A little context may be in order. Some sixteen months ago, the previous mayoral administration selected Design Workshop, from a field of fourteen applicants, to begin design of a greenway in the Lafitte Corridor. We (meaning the board of Friends of Lafitte Corridor) were happy with the selection, but the process was a bit mysterious and vague, taking place behind closed doors. That June, a couple hundred people turned out to hike the Lafitte Corridor and meet the designers. Our spirits were high, and it seemed that real progress was imminent.

By contrast, our spirits were quite low when the administration terminated the contract with Design Workshop in January. It represented a major setback for the project. I hasten to add that the termination didn’t reflect in any way on Design Workshop but had to do with obscure technical matters relating to a conflict between the city’s policies and procedures versus the requirements of the federal government. The policies and procedures were tweaked accordingly. The administration re-issued the request for proposals, but before they could be evaluated, their term in office was up.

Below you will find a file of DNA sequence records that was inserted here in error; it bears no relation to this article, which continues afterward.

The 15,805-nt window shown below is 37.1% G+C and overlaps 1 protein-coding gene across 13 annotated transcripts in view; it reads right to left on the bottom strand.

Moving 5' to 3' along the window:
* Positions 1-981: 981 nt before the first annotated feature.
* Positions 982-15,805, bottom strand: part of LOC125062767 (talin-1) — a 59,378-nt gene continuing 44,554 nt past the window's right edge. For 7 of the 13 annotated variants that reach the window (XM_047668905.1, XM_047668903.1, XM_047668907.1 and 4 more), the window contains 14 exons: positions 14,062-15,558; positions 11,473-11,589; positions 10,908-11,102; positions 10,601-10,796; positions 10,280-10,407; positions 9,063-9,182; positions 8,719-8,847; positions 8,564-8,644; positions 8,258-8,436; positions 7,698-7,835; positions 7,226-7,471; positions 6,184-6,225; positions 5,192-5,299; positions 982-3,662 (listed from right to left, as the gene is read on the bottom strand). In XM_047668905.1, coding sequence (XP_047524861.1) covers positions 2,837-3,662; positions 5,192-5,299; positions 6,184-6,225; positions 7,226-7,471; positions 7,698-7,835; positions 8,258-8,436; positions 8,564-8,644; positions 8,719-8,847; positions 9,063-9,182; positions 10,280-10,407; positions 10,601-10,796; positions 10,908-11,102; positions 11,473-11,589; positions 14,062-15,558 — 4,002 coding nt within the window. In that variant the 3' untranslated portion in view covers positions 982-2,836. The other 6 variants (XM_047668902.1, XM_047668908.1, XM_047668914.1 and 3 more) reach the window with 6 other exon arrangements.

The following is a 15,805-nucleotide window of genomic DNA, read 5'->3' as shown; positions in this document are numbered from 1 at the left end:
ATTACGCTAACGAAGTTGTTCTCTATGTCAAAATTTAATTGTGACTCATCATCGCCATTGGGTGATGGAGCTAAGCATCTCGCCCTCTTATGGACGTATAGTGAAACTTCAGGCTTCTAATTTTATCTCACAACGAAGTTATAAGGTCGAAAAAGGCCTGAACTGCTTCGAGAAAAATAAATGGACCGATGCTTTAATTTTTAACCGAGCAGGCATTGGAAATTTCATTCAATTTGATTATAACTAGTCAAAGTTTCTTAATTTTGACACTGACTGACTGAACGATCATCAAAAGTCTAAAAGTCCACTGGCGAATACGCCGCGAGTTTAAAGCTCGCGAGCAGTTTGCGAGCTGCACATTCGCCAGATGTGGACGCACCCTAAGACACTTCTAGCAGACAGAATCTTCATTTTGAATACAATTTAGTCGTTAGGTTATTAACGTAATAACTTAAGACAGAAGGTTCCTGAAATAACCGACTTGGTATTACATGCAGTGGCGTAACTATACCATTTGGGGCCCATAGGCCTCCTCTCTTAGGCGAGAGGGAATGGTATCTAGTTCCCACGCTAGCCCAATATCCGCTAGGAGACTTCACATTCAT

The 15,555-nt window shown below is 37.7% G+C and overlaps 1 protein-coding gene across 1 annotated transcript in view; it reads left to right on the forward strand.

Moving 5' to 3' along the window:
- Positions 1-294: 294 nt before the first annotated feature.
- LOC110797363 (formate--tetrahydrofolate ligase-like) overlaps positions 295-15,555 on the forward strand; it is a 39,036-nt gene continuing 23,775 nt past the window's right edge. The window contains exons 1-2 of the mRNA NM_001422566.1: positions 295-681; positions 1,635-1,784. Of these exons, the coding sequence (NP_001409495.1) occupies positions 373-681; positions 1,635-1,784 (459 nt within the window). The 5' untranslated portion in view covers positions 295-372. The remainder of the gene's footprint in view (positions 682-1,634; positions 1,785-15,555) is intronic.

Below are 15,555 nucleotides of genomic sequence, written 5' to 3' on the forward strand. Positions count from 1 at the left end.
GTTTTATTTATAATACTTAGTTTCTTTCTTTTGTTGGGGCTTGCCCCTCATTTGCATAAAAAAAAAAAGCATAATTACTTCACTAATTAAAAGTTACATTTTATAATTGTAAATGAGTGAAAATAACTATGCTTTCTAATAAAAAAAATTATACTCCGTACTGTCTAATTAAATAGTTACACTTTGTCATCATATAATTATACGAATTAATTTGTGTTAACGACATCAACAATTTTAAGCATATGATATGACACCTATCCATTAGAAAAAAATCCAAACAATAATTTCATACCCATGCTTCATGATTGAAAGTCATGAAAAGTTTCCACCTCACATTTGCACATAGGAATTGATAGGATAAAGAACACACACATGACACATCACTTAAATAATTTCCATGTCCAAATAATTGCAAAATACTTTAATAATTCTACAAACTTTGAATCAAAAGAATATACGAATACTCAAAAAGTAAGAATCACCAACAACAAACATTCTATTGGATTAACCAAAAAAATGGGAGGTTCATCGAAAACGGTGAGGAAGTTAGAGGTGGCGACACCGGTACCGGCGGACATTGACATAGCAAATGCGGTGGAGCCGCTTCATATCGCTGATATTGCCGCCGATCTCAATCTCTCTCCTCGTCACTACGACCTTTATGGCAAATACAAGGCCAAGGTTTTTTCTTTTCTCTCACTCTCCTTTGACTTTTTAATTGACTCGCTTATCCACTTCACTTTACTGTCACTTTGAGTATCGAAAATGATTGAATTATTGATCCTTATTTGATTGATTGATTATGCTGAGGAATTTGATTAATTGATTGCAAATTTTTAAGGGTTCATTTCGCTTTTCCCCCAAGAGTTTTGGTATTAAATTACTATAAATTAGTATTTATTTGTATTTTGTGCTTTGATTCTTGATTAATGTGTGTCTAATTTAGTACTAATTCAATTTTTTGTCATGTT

Then a new guy comes into office. First order of business: gotta revamp those policies and procedures again. Gotta make it more open and transparent. Well, OK, that sounds good, but could we please get on with it?

So here we are again, right back where we were sixteen months ago. And yet what a difference a new mayoral administration makes. Last time, this process was hidden from view behind closed doors. Citizen groups like Friends of Lafitte Corridor had to rely on rumor and gossip just to divine what was going on in our own government. This time, everything was different. This meeting represented the very first selection for procurement of services made under the new policies and procedures. I was able to attend the meeting and observe as the committee discussed their criteria, proposals were evaluated on a matrix, scores tallied up, and a selection made.